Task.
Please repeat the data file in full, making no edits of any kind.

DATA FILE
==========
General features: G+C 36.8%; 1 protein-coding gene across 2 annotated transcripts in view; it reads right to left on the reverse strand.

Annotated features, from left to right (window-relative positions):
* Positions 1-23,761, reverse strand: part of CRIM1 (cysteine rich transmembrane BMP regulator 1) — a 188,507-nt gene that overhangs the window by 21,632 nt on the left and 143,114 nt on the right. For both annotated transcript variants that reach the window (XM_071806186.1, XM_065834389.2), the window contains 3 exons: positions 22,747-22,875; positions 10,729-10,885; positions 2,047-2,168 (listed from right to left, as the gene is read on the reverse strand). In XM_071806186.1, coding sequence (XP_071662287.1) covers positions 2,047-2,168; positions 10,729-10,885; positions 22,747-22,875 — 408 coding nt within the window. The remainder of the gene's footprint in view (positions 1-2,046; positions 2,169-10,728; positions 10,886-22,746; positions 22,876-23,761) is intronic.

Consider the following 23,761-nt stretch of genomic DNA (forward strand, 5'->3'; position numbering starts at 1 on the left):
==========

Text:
General features: G+C 36.8%; 1 protein-coding gene across 2 annotated transcripts in view; it reads right to left on the reverse strand.

Annotated features, from left to right (window-relative positions):
* Positions 1-23,761, reverse strand: part of CRIM1 (cysteine rich transmembrane BMP regulator 1) — a 188,507-nt gene that overhangs the window by 21,632 nt on the left and 143,114 nt on the right. For both annotated transcript variants that reach the window (XM_071806186.1, XM_065834389.2), the window contains 3 exons: positions 22,747-22,875; positions 10,729-10,885; positions 2,047-2,168 (listed from right to left, as the gene is read on the reverse strand). In XM_071806186.1, coding sequence (XP_071662287.1) covers positions 2,047-2,168; positions 10,729-10,885; positions 22,747-22,875 — 408 coding nt within the window. The remainder of the gene's footprint in view (positions 1-2,046; positions 2,169-10,728; positions 10,886-22,746; positions 22,876-23,761) is intronic.

Consider the following 23,761-nt stretch of genomic DNA (forward strand, 5'->3'; position numbering starts at 1 on the left):